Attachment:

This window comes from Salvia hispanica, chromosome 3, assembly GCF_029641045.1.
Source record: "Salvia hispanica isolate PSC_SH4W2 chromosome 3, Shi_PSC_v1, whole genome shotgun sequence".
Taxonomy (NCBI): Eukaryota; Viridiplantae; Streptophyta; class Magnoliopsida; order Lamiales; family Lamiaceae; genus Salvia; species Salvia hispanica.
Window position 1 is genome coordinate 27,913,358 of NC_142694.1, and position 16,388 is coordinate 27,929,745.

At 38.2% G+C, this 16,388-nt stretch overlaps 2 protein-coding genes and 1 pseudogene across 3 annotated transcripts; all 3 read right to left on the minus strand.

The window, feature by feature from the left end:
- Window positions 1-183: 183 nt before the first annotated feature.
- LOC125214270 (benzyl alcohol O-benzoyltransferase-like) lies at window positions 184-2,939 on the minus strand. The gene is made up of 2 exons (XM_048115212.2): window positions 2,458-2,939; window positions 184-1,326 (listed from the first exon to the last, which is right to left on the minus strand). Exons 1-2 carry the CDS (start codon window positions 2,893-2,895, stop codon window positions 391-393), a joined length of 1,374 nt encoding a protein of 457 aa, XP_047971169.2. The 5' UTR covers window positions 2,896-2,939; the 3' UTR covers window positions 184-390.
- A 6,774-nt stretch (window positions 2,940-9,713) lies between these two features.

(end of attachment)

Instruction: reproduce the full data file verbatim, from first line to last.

This window comes from Salvia hispanica, chromosome 3, assembly GCF_029641045.1.
Source record: "Salvia hispanica isolate PSC_SH4W2 chromosome 3, Shi_PSC_v1, whole genome shotgun sequence".
Taxonomy (NCBI): Eukaryota; Viridiplantae; Streptophyta; class Magnoliopsida; order Lamiales; family Lamiaceae; genus Salvia; species Salvia hispanica.
Window position 1 is genome coordinate 27,913,358 of NC_142694.1, and position 16,388 is coordinate 27,929,745.

At 38.2% G+C, this 16,388-nt stretch overlaps 2 protein-coding genes and 1 pseudogene across 3 annotated transcripts; all 3 read right to left on the minus strand.

The window, feature by feature from the left end:
- Window positions 1-183: 183 nt before the first annotated feature.
- LOC125214270 (benzyl alcohol O-benzoyltransferase-like) lies at window positions 184-2,939 on the minus strand. The gene is made up of 2 exons (XM_048115212.2): window positions 2,458-2,939; window positions 184-1,326 (listed from the first exon to the last, which is right to left on the minus strand). Exons 1-2 carry the CDS (start codon window positions 2,893-2,895, stop codon window positions 391-393), a joined length of 1,374 nt encoding a protein of 457 aa, XP_047971169.2. The 5' UTR covers window positions 2,896-2,939; the 3' UTR covers window positions 184-390.
- A 6,774-nt stretch (window positions 2,940-9,713) lies between these two features.